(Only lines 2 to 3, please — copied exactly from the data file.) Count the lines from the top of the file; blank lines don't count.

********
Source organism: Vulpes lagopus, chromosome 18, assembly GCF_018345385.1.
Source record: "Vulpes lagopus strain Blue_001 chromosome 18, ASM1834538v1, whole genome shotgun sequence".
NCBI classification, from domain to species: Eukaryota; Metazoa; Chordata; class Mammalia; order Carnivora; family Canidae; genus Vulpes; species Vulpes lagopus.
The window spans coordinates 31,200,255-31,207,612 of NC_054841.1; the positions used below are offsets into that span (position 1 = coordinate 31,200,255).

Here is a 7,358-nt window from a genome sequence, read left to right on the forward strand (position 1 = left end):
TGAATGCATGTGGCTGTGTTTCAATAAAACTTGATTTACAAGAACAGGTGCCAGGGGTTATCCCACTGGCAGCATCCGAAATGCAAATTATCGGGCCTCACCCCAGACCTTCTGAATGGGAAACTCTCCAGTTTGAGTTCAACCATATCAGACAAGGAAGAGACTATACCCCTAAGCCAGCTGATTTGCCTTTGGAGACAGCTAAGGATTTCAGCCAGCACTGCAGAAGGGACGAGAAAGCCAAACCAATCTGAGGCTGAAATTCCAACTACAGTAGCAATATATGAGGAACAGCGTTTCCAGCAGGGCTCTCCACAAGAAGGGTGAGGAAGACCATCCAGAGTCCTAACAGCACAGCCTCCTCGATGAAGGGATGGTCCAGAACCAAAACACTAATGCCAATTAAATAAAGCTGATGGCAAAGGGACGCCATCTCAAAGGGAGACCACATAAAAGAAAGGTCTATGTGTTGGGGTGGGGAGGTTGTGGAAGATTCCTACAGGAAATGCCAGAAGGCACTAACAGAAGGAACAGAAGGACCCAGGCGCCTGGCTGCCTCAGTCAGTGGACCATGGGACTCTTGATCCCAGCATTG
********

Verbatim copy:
Source record: "Vulpes lagopus strain Blue_001 chromosome 18, ASM1834538v1, whole genome shotgun sequence".
NCBI classification, from domain to species: Eukaryota; Metazoa; Chordata; class Mammalia; order Carnivora; family Canidae; genus Vulpes; species Vulpes lagopus.